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Spondylitis and Brain Fog

Posted on November 06, 2019

Forgetting names. Losing words. Trouble concentrating. “Brain fog” is a common - and disturbing - experience among people with spondylitis. Members of MySpondylitisTeam share worries about the cause of their cognitive issues – as well as frustrations and tips for managing life with a “fuzzy head.”

“I’ve always had an excellent memory. Not anymore! I forget everything,” said one member. “I’ve been forgetting words and thought it was because I turned 50,” shared another. “My family says I’m going senile, but I know I am not. How does one explain brain fog?” asked one woman.

Spondylitis Brain Fog: Symptoms
The cause of brain fog is not exactly known - one study published in 2018 found connections between inflammation and cognitive dysfunction. Inflammation can disrupt signals between pain receptors in the brain, literally “fogging up” mental functioning. Inflammation can also increase pain, fatigue, and cause sleep disturbances, which may contribute to brain fogginess.

Forgetting words is one of the most frequently cited brain fog symptoms by members of MySpondylitisTeam. One woman said, “Sometimes my words don't match what I'm thinking...ugh! I didn't know this goes along with spondylitis.” Another described what it’s like for her: “I’ll go off-subject halfway through a sentence, laugh at it and move on, then remember an hour or so later!”

Writing and spelling are also challenging for MySpondylitisTeam members. “I have to go back and edit things I write due to spelling errors,” said one member. “I was working on an email message about an hour ago, then stopped and re-read it. OMG, yes, that's my mess!” shared another.

Members worry about the impact of their cognitive issues on the job. “This week at work was particularly hard. Not only could I not find the right words, but comprehension was so difficult that my boss emailed my co-workers wanting to know what was wrong with me,” said one member. Another shares the same concern: “My brain function has been so affected, I feel like my job is in jeopardy.”

Spondylitis Brain Fog: Medication Side Effects
Some medications can cause mental fog. “I’ve had brain fog for the past week but attributed it to a new medication my doctor put me on,” said one man.

Another member blamed memory loss on Humira (Adalimumab). “I thought I was just overwhelmed with pain and getting ready for my first shot of Humira,” she said. “But now, I’m getting ready for my second shot. Will this get worse with each shot or is it a side effect of spondylitis?”

Other drugs, such as the corticosteroid prednisone – which is prescribed to reduce inflammation - can sometimes affect cognition. Some cholesterol-lowering statins may also contribute to brain fog. Consult with your doctor about any medication side effects you’re experiencing.

Upon finding out that brain fog is a symptom of medication or their condition, members of MySpondylitisTeam express relief that their cognitive issues were not something more serious.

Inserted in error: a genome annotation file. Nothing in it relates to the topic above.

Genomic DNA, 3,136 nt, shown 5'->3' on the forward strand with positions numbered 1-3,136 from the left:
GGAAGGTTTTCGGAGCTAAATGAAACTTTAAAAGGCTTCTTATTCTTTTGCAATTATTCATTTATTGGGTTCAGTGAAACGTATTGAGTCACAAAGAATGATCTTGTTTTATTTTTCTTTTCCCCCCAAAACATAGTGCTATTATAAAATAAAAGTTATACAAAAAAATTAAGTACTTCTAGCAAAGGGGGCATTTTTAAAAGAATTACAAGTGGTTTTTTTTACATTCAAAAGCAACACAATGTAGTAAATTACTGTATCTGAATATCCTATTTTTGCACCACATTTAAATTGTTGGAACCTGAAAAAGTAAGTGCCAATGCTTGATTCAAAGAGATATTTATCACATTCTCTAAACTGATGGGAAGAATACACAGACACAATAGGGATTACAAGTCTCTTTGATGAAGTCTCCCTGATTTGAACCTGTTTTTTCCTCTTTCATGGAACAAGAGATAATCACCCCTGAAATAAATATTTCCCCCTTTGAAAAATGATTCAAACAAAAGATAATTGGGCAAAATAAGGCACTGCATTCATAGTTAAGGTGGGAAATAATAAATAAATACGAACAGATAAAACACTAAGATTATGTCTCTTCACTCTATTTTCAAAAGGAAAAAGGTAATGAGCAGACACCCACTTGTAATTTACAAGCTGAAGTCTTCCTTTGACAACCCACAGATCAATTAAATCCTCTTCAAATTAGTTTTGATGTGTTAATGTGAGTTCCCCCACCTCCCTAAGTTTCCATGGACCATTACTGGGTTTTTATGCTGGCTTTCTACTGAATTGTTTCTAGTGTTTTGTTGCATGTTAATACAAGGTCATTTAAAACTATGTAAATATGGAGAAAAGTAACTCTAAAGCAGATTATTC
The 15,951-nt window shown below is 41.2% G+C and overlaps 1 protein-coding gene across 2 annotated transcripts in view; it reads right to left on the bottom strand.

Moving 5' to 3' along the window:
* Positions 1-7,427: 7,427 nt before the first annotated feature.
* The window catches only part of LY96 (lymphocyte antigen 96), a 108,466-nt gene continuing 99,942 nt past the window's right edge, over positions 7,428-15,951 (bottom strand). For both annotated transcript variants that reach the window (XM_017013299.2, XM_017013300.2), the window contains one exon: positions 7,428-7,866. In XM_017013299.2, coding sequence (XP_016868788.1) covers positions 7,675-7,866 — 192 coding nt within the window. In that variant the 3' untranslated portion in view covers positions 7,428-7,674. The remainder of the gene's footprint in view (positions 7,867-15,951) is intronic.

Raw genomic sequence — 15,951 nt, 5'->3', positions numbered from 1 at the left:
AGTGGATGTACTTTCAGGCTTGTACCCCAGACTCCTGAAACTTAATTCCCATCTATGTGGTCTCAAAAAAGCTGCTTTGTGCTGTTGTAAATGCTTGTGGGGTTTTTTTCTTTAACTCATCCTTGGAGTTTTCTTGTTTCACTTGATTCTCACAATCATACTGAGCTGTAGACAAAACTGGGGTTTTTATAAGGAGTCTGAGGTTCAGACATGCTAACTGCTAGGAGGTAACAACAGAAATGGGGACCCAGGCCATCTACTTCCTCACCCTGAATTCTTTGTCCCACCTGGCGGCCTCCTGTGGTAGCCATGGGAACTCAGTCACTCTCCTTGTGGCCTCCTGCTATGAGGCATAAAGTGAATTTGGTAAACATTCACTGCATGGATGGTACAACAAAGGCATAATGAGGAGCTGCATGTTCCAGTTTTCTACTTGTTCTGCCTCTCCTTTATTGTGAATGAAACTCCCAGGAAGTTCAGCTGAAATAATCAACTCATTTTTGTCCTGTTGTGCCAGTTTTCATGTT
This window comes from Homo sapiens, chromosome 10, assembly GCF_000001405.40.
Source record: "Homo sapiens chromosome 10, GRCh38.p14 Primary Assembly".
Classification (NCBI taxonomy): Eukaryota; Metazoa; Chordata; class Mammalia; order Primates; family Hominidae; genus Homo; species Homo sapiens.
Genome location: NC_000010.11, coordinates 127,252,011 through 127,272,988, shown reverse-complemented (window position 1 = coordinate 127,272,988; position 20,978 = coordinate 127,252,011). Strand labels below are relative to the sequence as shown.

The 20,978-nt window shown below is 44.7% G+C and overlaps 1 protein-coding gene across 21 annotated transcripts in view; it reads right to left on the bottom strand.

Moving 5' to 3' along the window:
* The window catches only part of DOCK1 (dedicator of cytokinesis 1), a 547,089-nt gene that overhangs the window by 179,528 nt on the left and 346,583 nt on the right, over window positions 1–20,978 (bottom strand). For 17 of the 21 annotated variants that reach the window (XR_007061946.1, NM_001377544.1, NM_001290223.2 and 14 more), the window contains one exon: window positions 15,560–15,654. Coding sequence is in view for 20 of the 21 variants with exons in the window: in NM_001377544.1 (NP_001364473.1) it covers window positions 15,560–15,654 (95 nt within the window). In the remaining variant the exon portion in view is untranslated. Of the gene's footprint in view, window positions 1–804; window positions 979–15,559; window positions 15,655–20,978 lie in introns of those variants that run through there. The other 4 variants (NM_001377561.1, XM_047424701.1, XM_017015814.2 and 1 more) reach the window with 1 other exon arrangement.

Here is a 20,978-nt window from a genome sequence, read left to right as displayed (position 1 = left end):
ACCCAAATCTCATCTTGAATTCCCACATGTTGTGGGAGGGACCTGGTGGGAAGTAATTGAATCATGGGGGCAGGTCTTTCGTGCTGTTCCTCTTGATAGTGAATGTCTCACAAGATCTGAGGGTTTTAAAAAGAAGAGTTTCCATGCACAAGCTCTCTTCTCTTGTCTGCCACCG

“I thought it was the beginning of dementia. Now I see it’s not. Spondylosis is the cause,” said one. “Thank GOD I'm not going crazy. I thought it was just me. This is such a debilitating disease,” added another. “Thank you all for sharing your struggle with memory and losing words when speaking. I'm so glad I'm not alone,” said one grateful member.

Spondylitis Brain Fog: Members Tips
How do members of MySpondylitisTeam “lift the fog?” One woman plays word and puzzle games to keep her brain sharp. “I have to use logic with all of them, so it keeps my brain going,” she said.

Another goes hiking. “After the first hour, the brain fog lifts and pains subside,” he reported. One man swears by cannabis to control his “raging brain fog.” “The cannabis relieves most of the symptoms long enough to [allow me to] get physically active,” he said.

As challenging as brain fog may be, some members maintain a sense of humor around their cognitive missteps. “I've put aluminum foil away in the refrigerator, ugh, but after five years, I now laugh at it,” said one man.

“Sometimes I change words, and what comes out is pretty humorous,” explained one woman. “The other day at dinner, I said, ‘This is linger-ficking good.’ My kids and husband got a kick outta that one.”

Other Tips for Managing Spondylitis Brain Fog:
Experts offer additional tips for managing brain fog. They include:

  • Get organized. Establish a set schedule, use reminders and planners, write lists, and keep items – such as car keys – in the same place all the time.
  • Sleep habits. To get more sleep, set up a sleep routine and make your bedroom a sanctuary. Avoid stimuli, such as having a TV in your room, or using your phone/tablet just before bed.
  • Plan your day. Identify times in the day or week that are better than others so you can plan concentration-heavy tasks when your head is clearest.
  • Avoid over-stimulation. Light, noise, weather conditions, and high-energy places such as shopping malls or restaurants can make brain fog worse. Limit exposure to these environments, if they affect you.
  • Take a time out. When you need it – postpone, cancel, or switch tasks.

On MySpondylitisTeam, the social network and online support group for those living with spondylitis, members talk about a range of personal experiences including brain fog.

Here are some questions-and-answers about brain fog:

Here are some conversations about brain fog:

Can you relate? How do you manage brain fog? Share your experience in the comments below or on MySpondylitisTeam.

A MySpondylitisTeam Member said:

Omg...over the years I have often told my sister that I feel dumb or that my vocabulary is that of a child. Brain fog is real, difficulty concentrating… read more

posted 21 days ago

hug

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